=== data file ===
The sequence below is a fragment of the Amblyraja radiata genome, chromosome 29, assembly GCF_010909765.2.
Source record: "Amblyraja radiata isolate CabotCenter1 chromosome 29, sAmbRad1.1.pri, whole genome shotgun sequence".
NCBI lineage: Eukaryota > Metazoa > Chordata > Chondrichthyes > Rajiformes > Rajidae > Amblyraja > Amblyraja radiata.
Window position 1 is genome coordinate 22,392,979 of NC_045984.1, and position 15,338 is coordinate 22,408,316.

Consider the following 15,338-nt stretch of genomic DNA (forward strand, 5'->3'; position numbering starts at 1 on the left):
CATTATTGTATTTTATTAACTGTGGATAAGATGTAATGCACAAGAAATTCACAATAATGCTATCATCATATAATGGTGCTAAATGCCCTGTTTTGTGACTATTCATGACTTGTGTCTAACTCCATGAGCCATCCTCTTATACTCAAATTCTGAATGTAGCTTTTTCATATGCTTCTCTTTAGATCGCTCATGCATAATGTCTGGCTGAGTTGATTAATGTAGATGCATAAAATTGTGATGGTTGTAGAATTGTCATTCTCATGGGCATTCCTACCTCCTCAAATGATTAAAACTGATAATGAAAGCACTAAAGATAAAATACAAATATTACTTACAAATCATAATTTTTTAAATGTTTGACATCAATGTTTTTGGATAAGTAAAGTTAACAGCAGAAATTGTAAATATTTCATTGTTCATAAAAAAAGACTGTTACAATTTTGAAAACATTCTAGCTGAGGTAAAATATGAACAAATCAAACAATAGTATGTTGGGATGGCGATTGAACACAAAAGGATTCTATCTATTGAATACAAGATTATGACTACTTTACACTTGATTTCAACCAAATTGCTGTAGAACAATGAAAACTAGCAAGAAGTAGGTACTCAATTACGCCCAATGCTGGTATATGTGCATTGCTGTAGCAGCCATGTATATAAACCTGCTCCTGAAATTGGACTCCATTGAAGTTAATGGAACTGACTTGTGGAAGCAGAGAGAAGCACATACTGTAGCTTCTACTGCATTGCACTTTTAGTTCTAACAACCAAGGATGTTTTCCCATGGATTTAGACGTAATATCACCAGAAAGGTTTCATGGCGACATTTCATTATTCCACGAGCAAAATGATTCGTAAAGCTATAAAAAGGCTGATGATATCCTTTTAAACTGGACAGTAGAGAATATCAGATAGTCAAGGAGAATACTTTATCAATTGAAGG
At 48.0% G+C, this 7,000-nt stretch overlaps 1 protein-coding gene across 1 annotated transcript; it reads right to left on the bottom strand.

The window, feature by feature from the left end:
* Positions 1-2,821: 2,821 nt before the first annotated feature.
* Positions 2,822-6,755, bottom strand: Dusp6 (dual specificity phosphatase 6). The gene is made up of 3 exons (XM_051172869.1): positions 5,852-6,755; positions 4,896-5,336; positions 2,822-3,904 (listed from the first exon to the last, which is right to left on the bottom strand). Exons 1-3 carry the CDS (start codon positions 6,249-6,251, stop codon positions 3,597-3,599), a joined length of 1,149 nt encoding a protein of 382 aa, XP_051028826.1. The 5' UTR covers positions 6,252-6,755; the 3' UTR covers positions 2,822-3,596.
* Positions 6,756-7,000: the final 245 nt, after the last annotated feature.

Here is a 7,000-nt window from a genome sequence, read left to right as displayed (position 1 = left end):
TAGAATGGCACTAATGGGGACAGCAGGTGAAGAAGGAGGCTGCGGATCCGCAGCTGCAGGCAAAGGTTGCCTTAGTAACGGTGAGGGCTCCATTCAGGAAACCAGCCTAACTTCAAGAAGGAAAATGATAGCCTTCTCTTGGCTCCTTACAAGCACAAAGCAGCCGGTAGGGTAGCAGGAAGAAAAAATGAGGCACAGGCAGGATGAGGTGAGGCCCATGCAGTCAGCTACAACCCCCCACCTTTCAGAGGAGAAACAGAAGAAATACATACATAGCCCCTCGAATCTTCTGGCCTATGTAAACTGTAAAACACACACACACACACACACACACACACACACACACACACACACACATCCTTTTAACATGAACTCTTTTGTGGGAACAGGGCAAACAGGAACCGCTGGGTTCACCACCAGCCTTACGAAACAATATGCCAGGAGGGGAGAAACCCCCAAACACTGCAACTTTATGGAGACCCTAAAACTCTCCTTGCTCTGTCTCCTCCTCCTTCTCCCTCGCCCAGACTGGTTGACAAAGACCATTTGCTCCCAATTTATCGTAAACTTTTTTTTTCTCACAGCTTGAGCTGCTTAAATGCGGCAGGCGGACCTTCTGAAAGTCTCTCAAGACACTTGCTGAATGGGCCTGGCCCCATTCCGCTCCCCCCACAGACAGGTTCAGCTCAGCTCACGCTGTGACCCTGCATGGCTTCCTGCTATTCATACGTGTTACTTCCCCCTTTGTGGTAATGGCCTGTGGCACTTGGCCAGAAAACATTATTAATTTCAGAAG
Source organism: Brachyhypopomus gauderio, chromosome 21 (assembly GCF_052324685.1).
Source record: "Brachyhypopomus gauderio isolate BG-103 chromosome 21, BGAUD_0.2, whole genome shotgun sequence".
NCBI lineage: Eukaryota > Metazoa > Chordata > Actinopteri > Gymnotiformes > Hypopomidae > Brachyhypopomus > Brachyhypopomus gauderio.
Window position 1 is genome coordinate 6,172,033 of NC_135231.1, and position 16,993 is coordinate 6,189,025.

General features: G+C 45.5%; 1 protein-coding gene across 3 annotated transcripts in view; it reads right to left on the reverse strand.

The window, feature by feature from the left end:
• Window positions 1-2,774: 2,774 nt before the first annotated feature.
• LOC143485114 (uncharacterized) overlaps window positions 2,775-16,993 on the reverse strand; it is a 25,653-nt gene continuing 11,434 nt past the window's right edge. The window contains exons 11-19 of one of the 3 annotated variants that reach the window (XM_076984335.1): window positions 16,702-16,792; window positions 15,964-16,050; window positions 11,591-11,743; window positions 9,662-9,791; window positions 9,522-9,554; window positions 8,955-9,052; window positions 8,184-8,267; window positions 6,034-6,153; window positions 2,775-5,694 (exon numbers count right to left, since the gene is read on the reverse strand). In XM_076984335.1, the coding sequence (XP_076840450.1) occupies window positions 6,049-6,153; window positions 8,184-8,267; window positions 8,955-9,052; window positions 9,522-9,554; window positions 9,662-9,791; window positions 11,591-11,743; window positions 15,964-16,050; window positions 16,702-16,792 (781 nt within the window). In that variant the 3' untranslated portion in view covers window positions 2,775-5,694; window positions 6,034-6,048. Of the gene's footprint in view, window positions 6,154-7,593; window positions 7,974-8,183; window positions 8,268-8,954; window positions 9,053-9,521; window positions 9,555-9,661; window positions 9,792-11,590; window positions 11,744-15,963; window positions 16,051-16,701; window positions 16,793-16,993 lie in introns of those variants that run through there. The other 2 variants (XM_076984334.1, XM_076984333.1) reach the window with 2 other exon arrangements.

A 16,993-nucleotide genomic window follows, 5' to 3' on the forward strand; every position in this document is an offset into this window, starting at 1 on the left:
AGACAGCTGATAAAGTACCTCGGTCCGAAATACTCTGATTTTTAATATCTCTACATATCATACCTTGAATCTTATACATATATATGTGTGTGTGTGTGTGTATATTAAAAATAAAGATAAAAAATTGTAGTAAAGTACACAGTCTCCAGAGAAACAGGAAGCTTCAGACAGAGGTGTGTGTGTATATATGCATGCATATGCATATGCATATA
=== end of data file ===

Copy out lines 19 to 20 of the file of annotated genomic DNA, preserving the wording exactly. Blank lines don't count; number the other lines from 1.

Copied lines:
The window, feature by feature from the left end:
• Window positions 1-2,774: 2,774 nt before the first annotated feature.